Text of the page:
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Radiative Forcing of Climate Change: Expanding the Concept and Addressing Uncertainties
FIGURE 3-4 Changes in the greenhouse gases CO2 and methane over the last 12,000 years. Methane (CH4) data from GRIP ice core, Summit Greenland (Blunier et al., 1995), and CO2 from Taylor Dome ice core, Antarctica (Indermühle et al., 1999).
thought to have occurred as the terrestrial biomass began to increase after the end of the glaciation. This is consistent with the view of Smith et al. (2004) that growth of the large methane source in the early Holocene drew down atmospheric CO2. The subsequent overall increase in CO2 to the present is thought to reflect a change to colder and drier conditions in tropical and subtropical regions associated with the Neoglacial trend described above. In this scenario, from about 7,000 years ago to the present, the growing peatlands of the northern latitudes are a source of methane, while the decrease in tropical biomass causes an increase in atmospheric CO2.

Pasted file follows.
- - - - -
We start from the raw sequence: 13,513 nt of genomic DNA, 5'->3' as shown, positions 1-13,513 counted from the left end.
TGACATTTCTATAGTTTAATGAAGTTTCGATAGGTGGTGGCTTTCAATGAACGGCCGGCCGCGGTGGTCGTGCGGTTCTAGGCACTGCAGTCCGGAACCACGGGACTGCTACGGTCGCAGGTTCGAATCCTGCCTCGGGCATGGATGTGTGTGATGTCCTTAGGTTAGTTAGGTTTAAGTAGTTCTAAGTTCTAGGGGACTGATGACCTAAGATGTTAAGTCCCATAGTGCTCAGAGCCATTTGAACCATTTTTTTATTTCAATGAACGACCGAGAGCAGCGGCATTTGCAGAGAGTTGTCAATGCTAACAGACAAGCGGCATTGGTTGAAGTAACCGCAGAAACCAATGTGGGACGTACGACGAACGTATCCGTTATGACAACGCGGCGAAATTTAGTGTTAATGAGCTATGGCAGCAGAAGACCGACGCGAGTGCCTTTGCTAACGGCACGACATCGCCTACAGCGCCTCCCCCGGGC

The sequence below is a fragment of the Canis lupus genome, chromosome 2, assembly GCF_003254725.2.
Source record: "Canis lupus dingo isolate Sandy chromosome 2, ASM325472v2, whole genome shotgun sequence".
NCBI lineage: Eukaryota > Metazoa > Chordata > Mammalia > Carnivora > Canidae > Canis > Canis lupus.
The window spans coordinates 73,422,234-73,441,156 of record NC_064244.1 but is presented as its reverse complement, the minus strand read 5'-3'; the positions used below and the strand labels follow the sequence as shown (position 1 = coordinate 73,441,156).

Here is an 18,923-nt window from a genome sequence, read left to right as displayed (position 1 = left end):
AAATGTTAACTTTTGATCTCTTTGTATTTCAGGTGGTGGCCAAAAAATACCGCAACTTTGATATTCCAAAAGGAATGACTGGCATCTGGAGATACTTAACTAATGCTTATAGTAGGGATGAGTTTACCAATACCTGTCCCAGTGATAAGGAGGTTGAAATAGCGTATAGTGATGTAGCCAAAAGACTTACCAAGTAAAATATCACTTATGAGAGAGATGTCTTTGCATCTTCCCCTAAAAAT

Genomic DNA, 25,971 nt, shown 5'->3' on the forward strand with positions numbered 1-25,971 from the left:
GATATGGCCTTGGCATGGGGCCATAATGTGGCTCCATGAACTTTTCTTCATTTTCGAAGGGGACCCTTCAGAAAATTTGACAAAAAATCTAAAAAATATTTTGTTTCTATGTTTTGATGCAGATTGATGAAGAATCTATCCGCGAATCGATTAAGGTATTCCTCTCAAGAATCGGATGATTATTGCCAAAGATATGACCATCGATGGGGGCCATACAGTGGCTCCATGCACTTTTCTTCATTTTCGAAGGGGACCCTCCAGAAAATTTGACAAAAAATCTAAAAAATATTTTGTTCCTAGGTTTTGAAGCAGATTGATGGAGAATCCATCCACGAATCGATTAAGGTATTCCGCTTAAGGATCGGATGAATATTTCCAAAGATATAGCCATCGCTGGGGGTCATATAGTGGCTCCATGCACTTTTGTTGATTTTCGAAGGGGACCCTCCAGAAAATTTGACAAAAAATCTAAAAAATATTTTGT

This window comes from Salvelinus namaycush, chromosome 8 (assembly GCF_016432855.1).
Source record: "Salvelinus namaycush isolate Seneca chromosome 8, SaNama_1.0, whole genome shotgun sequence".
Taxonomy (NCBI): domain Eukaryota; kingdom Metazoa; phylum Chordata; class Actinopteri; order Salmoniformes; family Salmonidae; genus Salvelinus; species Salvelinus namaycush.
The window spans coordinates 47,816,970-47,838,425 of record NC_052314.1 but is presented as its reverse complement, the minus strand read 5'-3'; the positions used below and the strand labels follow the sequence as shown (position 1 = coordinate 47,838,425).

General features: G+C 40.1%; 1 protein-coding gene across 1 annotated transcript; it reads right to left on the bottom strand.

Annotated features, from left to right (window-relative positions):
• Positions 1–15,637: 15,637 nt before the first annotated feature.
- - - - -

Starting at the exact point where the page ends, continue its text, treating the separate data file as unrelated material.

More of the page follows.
Estimates of solar irradiance variations during the pre-modern Holocene assume that cosmogenic isotope information recorded in tree rings (14C) and in ice cores (10Be) provide useful irradiance proxies (Figure 3-5). Yet, whereas the source of irradiance variations are magnetically active